Hypertension Is Defined by Numbers
Blood pressure is expressed as two numbers: the systolic (sis-TOL-ik) pressure and the diastolic (dy-a-STOL-ik) pressure. The higher number is the systolic pressure, which occurs during systole (SIS-to-lee), when the heart contracts. The lower number is the diastolic pressure, which occurs during diastole (dy-AS-to-lee), when the heart relaxes between beats.
These numbers are read from a special instrument, called a sphyg-momanometer (sfig-mo-ma-NOM-e-ter). Written down, the two numbers are separated by a slash. Normal pressure taken at rest in adults is about 120/80, expressed as "120 over 80." Healthy young adults typically will have a pressure of about 110/75, however, and normal blood pressures are even lower in young children. As previously mentioned, a pressure of 140/90 or more in adults means hypertension.
How Is Hypertension Diagnosed?
When diagnosing hypertension, the physician may take more than one reading, especially if the first reading is high. This is so because blood
Diagnosing high blood pressure has to do with more than just numbers, however. The doctor will have to try to determine the cause. The patient may be asked about eating and exercise habits. If someone else in the family has a history of high blood pressure, that may be important. The doctor also may want to know about the patient's salt intake, consumption of alcohol, smoking habits, use of medications such as birth control pills, and use of street drugs. Urine and blood samples may be taken to check on kidney function and blood cholesterol levels.
It is commonly observed that blood pressure tends to go up with age. Although true statistically, this does not mean that it is acceptable from a health standpoint. Blood pressure of more than 140/90 usually is considered a cause of concern at any age.
How Is Hypertension Treated?
For the small percentage of patients whose hypertension is caused by particular disorders of the kidneys or certain tumors or artery conditions, surgery may be the chosen treatment and provide a cure. For the great majority, however, the choice of treatment will likely be lifestyle changes or medication in addition to lifestyle changes.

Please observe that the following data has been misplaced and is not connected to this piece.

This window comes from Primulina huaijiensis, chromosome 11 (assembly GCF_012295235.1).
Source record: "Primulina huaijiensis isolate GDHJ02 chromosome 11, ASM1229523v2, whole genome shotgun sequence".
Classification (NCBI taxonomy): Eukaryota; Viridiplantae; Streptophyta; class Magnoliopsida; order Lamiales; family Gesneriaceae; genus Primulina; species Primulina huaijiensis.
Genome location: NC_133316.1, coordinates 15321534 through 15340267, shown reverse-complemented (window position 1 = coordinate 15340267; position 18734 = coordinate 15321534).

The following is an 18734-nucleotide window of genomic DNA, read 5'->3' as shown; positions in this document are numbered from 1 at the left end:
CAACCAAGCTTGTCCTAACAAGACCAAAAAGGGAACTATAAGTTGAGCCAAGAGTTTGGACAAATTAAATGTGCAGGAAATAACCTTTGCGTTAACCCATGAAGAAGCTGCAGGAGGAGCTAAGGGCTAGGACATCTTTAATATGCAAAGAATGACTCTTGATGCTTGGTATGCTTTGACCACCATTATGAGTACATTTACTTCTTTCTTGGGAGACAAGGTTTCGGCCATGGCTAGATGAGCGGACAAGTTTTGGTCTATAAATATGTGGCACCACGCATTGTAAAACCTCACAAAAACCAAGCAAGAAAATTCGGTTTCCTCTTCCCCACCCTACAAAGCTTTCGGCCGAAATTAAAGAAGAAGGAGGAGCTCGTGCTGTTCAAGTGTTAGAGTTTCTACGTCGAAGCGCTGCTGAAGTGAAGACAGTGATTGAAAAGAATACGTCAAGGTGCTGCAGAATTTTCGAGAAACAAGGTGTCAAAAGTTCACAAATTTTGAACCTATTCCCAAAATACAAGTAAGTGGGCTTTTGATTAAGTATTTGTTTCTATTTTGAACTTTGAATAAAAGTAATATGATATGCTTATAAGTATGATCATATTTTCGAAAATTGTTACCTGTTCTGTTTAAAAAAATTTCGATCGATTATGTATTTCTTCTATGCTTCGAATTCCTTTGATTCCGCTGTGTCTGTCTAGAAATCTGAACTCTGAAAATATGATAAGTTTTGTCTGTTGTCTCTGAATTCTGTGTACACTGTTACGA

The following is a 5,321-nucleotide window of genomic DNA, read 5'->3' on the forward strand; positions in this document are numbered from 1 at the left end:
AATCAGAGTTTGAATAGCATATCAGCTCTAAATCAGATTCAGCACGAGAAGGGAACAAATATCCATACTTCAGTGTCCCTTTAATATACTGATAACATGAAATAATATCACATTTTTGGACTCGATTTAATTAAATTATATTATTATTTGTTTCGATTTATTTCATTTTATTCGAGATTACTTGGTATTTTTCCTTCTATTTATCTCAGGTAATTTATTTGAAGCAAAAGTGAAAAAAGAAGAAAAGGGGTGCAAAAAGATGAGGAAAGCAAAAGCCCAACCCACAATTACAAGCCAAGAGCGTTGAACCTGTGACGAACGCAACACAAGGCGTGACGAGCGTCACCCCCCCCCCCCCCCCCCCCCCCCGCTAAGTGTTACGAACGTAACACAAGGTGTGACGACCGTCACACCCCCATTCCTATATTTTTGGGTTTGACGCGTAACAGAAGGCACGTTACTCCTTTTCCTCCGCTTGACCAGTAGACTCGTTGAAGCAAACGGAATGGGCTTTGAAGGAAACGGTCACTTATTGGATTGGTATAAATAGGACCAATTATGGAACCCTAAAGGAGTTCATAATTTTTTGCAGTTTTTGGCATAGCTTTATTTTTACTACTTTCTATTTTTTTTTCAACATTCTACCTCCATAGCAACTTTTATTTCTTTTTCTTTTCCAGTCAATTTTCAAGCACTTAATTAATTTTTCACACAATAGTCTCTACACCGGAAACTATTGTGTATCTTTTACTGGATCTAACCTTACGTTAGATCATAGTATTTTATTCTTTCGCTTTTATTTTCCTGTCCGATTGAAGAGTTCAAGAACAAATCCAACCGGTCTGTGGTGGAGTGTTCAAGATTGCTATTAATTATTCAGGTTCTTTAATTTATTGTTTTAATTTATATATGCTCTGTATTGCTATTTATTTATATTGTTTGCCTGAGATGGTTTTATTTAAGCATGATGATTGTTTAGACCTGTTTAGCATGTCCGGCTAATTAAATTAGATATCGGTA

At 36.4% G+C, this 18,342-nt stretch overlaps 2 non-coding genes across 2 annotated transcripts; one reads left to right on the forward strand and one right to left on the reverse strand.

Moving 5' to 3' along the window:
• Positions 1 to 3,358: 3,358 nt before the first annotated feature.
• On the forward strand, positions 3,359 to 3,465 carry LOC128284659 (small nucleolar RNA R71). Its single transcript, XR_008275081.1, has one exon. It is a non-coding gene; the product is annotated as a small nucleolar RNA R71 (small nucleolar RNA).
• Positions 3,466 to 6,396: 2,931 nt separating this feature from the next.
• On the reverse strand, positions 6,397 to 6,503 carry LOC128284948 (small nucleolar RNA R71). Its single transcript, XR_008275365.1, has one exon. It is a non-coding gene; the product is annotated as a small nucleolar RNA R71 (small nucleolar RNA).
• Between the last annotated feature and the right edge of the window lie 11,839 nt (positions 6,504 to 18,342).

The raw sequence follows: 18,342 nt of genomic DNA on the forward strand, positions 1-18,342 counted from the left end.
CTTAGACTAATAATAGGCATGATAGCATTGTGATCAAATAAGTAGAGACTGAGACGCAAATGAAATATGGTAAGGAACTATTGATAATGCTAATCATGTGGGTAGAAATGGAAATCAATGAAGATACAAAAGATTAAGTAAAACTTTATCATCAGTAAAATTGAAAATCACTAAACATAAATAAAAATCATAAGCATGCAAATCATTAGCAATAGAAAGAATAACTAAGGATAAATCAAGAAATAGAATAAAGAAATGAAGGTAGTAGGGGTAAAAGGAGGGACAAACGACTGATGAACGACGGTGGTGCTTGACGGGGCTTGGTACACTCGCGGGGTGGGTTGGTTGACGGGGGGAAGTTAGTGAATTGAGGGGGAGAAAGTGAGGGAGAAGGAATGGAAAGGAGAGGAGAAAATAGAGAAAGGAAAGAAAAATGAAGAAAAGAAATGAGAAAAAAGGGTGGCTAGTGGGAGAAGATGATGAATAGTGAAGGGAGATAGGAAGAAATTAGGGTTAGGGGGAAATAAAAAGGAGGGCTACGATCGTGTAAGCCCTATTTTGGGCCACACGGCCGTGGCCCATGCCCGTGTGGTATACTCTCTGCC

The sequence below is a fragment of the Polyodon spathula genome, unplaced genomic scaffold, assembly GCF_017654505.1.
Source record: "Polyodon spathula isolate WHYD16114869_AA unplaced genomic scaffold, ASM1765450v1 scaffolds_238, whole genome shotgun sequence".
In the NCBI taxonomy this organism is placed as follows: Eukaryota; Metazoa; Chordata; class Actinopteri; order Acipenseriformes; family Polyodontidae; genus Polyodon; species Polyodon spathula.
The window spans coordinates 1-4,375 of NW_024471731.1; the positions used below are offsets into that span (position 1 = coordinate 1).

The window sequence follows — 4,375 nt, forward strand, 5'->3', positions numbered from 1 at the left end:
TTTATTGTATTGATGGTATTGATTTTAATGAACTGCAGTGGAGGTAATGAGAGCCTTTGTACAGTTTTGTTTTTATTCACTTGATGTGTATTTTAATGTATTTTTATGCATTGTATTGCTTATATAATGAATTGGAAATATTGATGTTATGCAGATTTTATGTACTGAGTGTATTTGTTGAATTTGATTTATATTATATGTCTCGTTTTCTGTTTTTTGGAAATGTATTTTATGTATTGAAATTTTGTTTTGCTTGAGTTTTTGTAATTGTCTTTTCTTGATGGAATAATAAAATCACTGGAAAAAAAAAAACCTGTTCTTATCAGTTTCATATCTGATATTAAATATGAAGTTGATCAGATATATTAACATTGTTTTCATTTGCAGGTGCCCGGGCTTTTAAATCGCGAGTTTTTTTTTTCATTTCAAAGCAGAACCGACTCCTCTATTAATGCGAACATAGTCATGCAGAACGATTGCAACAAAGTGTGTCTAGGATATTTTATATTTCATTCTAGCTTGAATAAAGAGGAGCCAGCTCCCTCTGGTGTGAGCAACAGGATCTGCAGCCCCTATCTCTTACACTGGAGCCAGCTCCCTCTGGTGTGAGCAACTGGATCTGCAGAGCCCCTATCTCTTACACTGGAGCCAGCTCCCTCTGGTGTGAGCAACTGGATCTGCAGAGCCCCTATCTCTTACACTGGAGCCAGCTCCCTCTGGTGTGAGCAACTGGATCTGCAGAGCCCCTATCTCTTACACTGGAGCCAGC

Good Health Habits
Many people who have mild hypertension (not much more than 140/90) can lower their blood pressure by adopting certain modifications in their lifestyle and diet, without the use of drugs. These changes may involve losing weight, getting more exercise, or modifying the diet in certain ways.
Excess weight, especially obesity, can be a factor in raising blood pressure. In losing weight, usually it is best to take a gradual approach and to emphasize reduction of fat in the diet. Any weight loss program also should include regular exercise such as walking briskly or jogging (with a doctor's approval in adult patients). Many experts believe that it is almost impossible to lose weight permanently through diet alone.
Most people with hypertension can help to lower their blood pressure by going on a low-sodium, or low-salt, diet. Studies have shown that people can get all the salt they need in the foods they eat without adding any. Good rules to follow are to add less salt at the table and in cooking, and to shop for foods low in sodium. Labels on cans or packages of processed food will indicate how much sodium is contained in each portion.
What Is a Sphygmomanometer?
A sphygmomanometer (sfig-mo-ma-NOM-e-ter) is the instrument that measures blood pressure. It consists of an inflatable cuff, or wide band, that is wrapped around the upper arm, a rubber bulb to inflate the cuff, and a device that gives the pressure reading.